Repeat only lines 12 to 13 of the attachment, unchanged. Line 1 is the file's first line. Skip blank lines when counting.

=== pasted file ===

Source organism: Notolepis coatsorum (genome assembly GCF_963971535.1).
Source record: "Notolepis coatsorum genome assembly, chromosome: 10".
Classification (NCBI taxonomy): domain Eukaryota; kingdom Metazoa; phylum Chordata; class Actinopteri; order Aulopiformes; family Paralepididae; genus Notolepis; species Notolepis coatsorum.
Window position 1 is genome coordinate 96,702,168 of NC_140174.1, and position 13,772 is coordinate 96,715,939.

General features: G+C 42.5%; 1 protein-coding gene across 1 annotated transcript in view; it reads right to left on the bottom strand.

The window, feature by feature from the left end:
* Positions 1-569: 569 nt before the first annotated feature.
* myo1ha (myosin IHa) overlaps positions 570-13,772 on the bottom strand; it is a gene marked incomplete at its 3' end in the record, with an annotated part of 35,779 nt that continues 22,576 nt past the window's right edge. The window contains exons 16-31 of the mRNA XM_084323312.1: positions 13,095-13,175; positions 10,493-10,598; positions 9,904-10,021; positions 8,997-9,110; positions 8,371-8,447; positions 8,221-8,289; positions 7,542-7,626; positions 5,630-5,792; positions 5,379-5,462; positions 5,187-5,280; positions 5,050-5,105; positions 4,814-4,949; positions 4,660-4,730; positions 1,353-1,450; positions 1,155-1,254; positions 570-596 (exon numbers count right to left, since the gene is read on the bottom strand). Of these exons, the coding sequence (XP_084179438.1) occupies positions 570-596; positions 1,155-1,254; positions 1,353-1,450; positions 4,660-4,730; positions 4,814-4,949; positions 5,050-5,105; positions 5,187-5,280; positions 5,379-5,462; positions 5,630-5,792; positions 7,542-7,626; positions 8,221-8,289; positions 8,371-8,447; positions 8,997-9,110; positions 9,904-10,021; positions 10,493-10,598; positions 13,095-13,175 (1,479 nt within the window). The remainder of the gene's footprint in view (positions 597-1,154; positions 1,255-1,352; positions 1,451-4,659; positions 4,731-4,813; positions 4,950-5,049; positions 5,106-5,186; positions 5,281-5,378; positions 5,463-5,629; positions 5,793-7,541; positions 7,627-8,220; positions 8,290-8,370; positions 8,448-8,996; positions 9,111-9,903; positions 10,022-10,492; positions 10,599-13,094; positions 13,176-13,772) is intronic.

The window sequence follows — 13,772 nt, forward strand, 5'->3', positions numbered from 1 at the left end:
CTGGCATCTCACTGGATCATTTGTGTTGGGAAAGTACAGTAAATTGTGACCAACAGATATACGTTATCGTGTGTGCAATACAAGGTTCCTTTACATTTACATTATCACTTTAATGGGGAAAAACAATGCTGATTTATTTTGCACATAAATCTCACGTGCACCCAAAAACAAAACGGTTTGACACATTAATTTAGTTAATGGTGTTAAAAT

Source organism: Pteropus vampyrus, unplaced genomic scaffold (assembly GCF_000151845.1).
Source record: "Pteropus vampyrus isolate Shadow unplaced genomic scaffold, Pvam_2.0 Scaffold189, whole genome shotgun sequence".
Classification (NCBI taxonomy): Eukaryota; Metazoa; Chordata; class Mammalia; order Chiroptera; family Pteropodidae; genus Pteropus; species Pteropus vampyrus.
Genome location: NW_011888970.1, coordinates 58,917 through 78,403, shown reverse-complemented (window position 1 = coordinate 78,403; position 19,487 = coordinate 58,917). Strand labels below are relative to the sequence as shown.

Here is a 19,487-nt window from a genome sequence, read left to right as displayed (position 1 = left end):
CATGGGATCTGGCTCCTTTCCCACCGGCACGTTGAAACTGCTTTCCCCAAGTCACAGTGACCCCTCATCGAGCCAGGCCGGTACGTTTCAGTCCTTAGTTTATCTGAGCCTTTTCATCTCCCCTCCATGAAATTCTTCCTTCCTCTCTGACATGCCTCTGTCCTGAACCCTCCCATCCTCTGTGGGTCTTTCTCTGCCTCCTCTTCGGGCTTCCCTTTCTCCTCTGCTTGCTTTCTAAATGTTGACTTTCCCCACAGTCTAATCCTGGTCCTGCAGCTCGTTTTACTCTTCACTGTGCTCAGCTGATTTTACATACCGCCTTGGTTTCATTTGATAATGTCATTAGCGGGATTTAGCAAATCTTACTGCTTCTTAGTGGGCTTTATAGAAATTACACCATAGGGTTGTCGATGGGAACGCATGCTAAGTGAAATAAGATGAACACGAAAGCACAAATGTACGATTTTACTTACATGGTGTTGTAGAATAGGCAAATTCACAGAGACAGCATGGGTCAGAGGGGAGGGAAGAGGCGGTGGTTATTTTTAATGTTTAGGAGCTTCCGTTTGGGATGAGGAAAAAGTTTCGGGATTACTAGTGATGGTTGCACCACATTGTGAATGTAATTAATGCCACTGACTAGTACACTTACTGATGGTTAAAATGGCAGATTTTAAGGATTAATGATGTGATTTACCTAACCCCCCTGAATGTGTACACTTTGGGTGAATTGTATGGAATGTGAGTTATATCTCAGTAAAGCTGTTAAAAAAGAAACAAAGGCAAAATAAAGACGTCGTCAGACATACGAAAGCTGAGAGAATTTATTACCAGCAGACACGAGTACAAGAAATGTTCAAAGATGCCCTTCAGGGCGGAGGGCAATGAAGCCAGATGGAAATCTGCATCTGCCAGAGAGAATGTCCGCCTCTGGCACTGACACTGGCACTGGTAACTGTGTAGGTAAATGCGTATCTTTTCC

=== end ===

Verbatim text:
Source record: "Pteropus vampyrus isolate Shadow unplaced genomic scaffold, Pvam_2.0 Scaffold189, whole genome shotgun sequence".
Classification (NCBI taxonomy): Eukaryota; Metazoa; Chordata; class Mammalia; order Chiroptera; family Pteropodidae; genus Pteropus; species Pteropus vampyrus.